Baja Days And Nights

Between sunrise and sanity,
I’m breathing the best air that suits my lungs,
at an outside table of some burrito palace,
nibbling on a leaf of salad rocket,
while tourists click and clack right by me,
sniffing their way through vegetable stands,
looking for deals on rugs and blankets.

How about some meatier subjects? Life? Death?

No, shoppers never vary.

Before they even know they’re in some foreign place,
they have to buy up as much as their credit cards allow.

A cop car rolls by.

Young street kids scatter like paper.

By evening, they turn into tender-eyed whores.

I had too much tequila last night.

At least I think so. I don’t really remember.

The bar-tender was weary of me at the end.

Apparently my sorrows had him sobbing.

And there was a woman I believe
who was offering free samples
of synchronized flesh
to anyone lost and lonely.

But her geography didn’t appeal to me.

And now I have a tall espresso for company.

Plus breeze off the ocean,
that air-conditioning for the masses.

And an awning painted with samba dancers.

I’ve had the highs
but life is just fine here in the valleys.

I’ve also had the shakes.

The sweat on my knuckles is calming me.

Across the street, the sick shunt in and out
of the free clinic.

Next door, behind a golden gateway,
is a fast food joint called McPedro’s.

A guy in ragged clothes discovers
half a hot dog in a trash bin.

There’s something for everyone –
manna from the tourist trade heaven.

I make my own way through this alien world.

I’m staying on the lower floor
of a fake adobe apartment building.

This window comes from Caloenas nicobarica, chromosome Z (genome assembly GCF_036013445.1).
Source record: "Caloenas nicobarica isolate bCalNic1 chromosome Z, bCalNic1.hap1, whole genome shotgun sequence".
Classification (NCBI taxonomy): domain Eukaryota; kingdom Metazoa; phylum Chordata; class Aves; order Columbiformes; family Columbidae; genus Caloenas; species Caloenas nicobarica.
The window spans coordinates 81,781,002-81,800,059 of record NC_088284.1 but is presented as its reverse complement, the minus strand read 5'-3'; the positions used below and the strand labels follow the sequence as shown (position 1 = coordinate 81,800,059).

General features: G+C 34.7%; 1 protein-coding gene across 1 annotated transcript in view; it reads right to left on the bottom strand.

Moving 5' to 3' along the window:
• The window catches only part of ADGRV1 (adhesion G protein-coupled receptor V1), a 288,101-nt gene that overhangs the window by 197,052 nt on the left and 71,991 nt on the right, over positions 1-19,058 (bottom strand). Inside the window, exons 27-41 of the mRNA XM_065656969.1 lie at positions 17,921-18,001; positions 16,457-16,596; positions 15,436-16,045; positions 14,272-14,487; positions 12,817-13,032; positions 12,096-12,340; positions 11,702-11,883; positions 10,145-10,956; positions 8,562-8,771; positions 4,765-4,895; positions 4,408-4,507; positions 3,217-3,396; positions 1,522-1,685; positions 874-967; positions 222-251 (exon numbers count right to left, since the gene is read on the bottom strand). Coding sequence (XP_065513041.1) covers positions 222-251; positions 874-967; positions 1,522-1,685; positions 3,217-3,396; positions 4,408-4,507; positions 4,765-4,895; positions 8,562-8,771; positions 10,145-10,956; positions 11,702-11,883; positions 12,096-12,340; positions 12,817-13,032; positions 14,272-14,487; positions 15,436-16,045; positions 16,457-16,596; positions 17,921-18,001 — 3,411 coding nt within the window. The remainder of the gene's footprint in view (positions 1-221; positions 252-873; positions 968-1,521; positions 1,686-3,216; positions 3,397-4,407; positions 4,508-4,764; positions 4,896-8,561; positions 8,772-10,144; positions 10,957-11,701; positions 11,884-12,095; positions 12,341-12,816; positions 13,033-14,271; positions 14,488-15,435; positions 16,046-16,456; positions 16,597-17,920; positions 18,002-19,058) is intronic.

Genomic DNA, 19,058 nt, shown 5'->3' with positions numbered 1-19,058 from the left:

Mobs of dogs and more kids occupy the stoop.

My car’s in the garage and may never come out.

And I don’t always eat so well.

But I love the place anyhow, especially the music.

The dancers entertain me.

I even get up and join them.

Plus I love it when the church gets off its ass
and parades down the street
in colorful ceremonial robes.

And the heat in the spices doesn’t bother me.

Though I can’t say the same
for the thug who runs the tattoo parlor.

And I just love the concept of siesta –
not a bunch of locals squished together
on the sidewalk, heads bowed and hidden
beneath sombreros, but lying flat on my bed
in the heat of noon and seeing how far
a skink can travel across the ceiling.

What I enjoy best about this place
is that I’m never expected anywhere,
am not in a rush to be some place
that’s not exactly where my ass is located.

Except that I don’t carry a sword,
I have much in common with the statue of the soldier.

He can have all that pigeon shit, though.

I’m in a small seaside town
but my dream encompasses the entire peninsular.

Its scented trail is always there for me
whether I take it or not.

Sure it’s an outpost of civilization
with all that that entails.

But I can walk on the beach in my bare feet.

The surf’s not made by machine.

My denim picks up the smells of the surrounds.

And my shirt doesn’t mind a few buttons missing.

I’m nearly bust but the economy around here
doesn’t bother with stimulation.

It’s like an old mutt that runs around until it tires.

As for ideology, the baker also runs a whorehouse.

But only, of course, for the soundest of reasons.

Yes, I’ll have another espresso.

The seagulls have arrived for my viewing pleasure.

They occupy the tallest structure – which isn’t very tall.

But they feel safe where they are.

Better human scraps than tussling for food in the sea.

I’m with them all the way on that one.

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